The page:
PLoS One. 2020 Dec 7;15(12):e0243191. doi: 10.1371/journal.pone.0243191. eCollection 2020.
INTRODUCTION: Progression of COVID-19 to severe disease and death is insufficiently understood.
OBJECTIVE: Summarize the prevalence of risk factors and adverse outcomes and determine their associations in COVID-19 patients who were hospitalized.
METHODS: We searched Medline, Embase and Web of Science for case-series and observational studies of hospitalized COVID-19 patients through August 31, 2020. Data were analyzed by fixed-effects meta-analysis using Shore's adjusted confidence intervals to address heterogeneity.
RESULTS: Seventy-seven studies comprising 38906 hospitalized patients met inclusion criteria; 21468 from the US-Europe and 9740 from China. Overall prevalence of death [% (95% CI)] from COVID-19 was 20% (18-23%); 23% (19-27%) in the US and Europe and 11% (7-16%) for China. Of those that died, 85% were aged≥60 years, 66% were males, and 66%, 44%, 39%, 37%, and 27% had hypertension, smoking history, diabetes, heart disease, and chronic kidney disease (CKD), respectively. The case fatality risk [%(95% CI)] were 52% (46-60) for heart disease, 51% (43-59) for COPD, 48% (37-63) for chronic kidney disease (CKD), 39% for chronic liver disease (CLD), 28% (23-36%) for hypertension, and 24% (17-33%) for diabetes. Summary relative risk (sRR) of death were higher for age≥60 years [sRR = 3.6; 95% CI: 3.0-4.4], males [1.3; 1.2-1.4], smoking history [1.3; 1.1-1.6], COPD [1.7; 1.4-2.0], hypertension [1.8; 1.6-2.0], diabetes [1.5; 1.4-1.7], heart disease [2.1; 1.8-2.4], CKD [2.5; 2.1-3.0]. The prevalence of hypertension (55%), diabetes (33%), smoking history (23%) and heart disease (17%) among the COVID-19 hospitalized patients in the US were substantially higher than that of the general US population, suggesting increased susceptibility to infection or disease progression for the individuals with comorbidities.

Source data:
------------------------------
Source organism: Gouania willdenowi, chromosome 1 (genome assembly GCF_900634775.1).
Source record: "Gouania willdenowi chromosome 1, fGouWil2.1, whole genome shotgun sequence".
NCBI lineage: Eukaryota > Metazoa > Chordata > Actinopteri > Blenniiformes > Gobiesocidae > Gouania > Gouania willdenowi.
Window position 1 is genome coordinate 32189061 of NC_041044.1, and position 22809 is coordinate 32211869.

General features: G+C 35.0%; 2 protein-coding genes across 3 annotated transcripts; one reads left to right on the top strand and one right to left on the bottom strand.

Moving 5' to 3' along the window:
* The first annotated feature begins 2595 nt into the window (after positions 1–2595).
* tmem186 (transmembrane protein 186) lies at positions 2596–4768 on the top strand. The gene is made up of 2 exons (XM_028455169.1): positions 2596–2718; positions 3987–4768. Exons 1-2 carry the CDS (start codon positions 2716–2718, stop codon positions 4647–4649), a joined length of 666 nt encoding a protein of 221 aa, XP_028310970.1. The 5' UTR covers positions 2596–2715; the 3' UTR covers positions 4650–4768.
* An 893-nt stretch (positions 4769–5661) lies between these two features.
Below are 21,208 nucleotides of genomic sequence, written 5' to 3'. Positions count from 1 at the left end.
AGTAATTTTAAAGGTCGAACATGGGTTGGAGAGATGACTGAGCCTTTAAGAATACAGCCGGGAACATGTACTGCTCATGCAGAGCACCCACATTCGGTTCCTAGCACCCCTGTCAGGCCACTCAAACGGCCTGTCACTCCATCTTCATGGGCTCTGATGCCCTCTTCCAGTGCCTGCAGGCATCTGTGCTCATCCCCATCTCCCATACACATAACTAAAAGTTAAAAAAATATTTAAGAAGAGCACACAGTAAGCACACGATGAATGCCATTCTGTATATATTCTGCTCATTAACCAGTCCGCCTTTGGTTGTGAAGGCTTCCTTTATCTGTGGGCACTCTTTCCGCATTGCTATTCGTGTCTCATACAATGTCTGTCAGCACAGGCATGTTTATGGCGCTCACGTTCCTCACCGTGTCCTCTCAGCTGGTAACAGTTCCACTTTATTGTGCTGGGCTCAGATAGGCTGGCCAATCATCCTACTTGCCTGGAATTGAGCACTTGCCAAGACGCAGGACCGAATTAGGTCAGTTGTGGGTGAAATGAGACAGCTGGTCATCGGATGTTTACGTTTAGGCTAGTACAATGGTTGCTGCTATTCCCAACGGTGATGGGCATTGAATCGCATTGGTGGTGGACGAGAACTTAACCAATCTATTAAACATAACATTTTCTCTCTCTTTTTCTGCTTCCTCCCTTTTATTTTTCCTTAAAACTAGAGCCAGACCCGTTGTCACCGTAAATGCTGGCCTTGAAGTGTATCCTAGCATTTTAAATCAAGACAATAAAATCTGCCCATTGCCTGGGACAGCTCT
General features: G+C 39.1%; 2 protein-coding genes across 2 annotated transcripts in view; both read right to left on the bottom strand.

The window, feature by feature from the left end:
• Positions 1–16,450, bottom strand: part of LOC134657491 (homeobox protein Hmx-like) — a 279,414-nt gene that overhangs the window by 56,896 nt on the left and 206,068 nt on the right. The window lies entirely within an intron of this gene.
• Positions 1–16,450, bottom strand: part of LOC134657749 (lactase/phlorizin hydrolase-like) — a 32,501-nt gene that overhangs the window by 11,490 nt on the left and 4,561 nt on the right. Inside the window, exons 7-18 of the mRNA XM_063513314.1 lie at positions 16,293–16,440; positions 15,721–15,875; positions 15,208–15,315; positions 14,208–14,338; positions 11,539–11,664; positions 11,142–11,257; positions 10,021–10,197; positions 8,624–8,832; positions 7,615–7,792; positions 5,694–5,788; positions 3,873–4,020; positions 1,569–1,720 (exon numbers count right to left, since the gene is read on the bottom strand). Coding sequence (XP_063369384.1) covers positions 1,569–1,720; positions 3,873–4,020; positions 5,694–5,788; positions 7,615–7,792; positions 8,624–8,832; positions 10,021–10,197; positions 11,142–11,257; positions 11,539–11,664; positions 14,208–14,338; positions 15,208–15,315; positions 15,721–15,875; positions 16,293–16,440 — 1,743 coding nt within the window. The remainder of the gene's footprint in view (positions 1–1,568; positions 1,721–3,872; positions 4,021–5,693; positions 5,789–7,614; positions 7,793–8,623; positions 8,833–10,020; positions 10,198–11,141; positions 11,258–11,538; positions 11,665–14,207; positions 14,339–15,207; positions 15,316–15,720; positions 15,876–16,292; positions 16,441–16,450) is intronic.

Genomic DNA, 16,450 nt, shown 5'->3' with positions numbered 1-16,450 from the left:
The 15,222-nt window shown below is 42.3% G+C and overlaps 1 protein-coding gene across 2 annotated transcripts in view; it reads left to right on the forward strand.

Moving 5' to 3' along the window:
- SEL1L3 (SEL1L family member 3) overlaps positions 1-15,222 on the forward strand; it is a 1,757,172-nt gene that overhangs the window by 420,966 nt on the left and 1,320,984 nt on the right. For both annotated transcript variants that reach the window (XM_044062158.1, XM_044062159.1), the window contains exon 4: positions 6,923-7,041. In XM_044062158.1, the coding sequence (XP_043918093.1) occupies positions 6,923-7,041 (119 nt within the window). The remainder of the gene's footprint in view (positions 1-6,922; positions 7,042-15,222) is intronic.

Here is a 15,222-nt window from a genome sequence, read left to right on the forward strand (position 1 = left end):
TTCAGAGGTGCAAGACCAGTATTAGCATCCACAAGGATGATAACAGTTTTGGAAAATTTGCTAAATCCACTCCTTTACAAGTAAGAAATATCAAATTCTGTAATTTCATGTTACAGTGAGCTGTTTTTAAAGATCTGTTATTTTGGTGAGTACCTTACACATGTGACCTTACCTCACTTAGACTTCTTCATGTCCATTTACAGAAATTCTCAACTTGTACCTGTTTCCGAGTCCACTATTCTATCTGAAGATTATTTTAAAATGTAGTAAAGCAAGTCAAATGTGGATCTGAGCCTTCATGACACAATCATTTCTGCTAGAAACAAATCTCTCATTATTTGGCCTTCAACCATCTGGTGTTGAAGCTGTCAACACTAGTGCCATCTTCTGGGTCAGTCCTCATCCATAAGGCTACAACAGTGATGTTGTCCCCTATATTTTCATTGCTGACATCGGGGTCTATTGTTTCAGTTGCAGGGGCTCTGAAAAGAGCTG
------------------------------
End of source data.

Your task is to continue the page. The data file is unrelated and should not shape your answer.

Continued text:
CONCLUSIONS: Public health screening for COVID-19 can be prioritized based on risk-groups. Appropriately addressing the modifiable risk factors such as smoking, hypertension, and diabetes could reduce morbidity and mortality due to COVID-19; public messaging can be accordingly adapted.